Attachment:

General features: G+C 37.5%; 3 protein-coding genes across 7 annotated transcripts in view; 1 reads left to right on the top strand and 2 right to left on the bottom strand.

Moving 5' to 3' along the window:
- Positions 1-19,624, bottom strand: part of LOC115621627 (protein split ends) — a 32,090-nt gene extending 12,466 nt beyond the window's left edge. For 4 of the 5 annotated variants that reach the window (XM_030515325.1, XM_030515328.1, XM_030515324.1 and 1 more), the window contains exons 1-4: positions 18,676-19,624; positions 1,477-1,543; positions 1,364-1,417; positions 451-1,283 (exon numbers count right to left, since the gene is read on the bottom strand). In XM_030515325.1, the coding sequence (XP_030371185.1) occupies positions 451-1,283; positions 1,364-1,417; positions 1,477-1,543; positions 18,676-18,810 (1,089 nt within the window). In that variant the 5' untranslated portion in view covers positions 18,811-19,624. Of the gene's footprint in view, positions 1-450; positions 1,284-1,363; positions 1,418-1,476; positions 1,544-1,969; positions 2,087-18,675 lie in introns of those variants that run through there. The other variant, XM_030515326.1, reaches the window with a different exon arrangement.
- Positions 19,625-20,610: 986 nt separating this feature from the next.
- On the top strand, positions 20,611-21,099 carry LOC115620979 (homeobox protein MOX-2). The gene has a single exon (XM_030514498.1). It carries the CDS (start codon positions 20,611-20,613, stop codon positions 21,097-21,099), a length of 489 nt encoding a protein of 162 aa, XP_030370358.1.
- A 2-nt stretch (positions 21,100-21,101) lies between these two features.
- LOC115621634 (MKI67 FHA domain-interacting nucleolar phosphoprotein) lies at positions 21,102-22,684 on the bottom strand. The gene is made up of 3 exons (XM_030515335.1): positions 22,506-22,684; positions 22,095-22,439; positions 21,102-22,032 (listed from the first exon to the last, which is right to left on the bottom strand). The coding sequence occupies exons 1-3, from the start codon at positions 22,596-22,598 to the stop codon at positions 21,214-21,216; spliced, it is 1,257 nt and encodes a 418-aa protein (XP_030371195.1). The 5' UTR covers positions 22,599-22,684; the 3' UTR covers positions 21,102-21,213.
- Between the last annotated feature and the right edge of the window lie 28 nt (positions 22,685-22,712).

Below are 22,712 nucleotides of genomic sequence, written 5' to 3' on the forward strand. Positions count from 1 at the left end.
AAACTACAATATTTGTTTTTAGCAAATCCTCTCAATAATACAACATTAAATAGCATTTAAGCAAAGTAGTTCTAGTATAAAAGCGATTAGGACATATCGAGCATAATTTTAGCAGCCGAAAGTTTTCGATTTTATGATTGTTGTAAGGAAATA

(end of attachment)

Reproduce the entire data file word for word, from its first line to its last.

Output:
General features: G+C 37.5%; 3 protein-coding genes across 7 annotated transcripts in view; 1 reads left to right on the top strand and 2 right to left on the bottom strand.

Moving 5' to 3' along the window:
- Positions 1-19,624, bottom strand: part of LOC115621627 (protein split ends) — a 32,090-nt gene extending 12,466 nt beyond the window's left edge. For 4 of the 5 annotated variants that reach the window (XM_030515325.1, XM_030515328.1, XM_030515324.1 and 1 more), the window contains exons 1-4: positions 18,676-19,624; positions 1,477-1,543; positions 1,364-1,417; positions 451-1,283 (exon numbers count right to left, since the gene is read on the bottom strand). In XM_030515325.1, the coding sequence (XP_030371185.1) occupies positions 451-1,283; positions 1,364-1,417; positions 1,477-1,543; positions 18,676-18,810 (1,089 nt within the window). In that variant the 5' untranslated portion in view covers positions 18,811-19,624. Of the gene's footprint in view, positions 1-450; positions 1,284-1,363; positions 1,418-1,476; positions 1,544-1,969; positions 2,087-18,675 lie in introns of those variants that run through there. The other variant, XM_030515326.1, reaches the window with a different exon arrangement.
- Positions 19,625-20,610: 986 nt separating this feature from the next.
- On the top strand, positions 20,611-21,099 carry LOC115620979 (homeobox protein MOX-2). The gene has a single exon (XM_030514498.1). It carries the CDS (start codon positions 20,611-20,613, stop codon positions 21,097-21,099), a length of 489 nt encoding a protein of 162 aa, XP_030370358.1.
- A 2-nt stretch (positions 21,100-21,101) lies between these two features.
- LOC115621634 (MKI67 FHA domain-interacting nucleolar phosphoprotein) lies at positions 21,102-22,684 on the bottom strand. The gene is made up of 3 exons (XM_030515335.1): positions 22,506-22,684; positions 22,095-22,439; positions 21,102-22,032 (listed from the first exon to the last, which is right to left on the bottom strand). The coding sequence occupies exons 1-3, from the start codon at positions 22,596-22,598 to the stop codon at positions 21,214-21,216; spliced, it is 1,257 nt and encodes a 418-aa protein (XP_030371195.1). The 5' UTR covers positions 22,599-22,684; the 3' UTR covers positions 21,102-21,213.
- Between the last annotated feature and the right edge of the window lie 28 nt (positions 22,685-22,712).

Below are 22,712 nucleotides of genomic sequence, written 5' to 3' on the forward strand. Positions count from 1 at the left end.
AAACTACAATATTTGTTTTTAGCAAATCCTCTCAATAATACAACATTAAATAGCATTTAAGCAAAGTAGTTCTAGTATAAAAGCGATTAGGACATATCGAGCATAATTTTAGCAGCCGAAAGTTTTCGATTTTATGATTGTTGTAAGGAAATA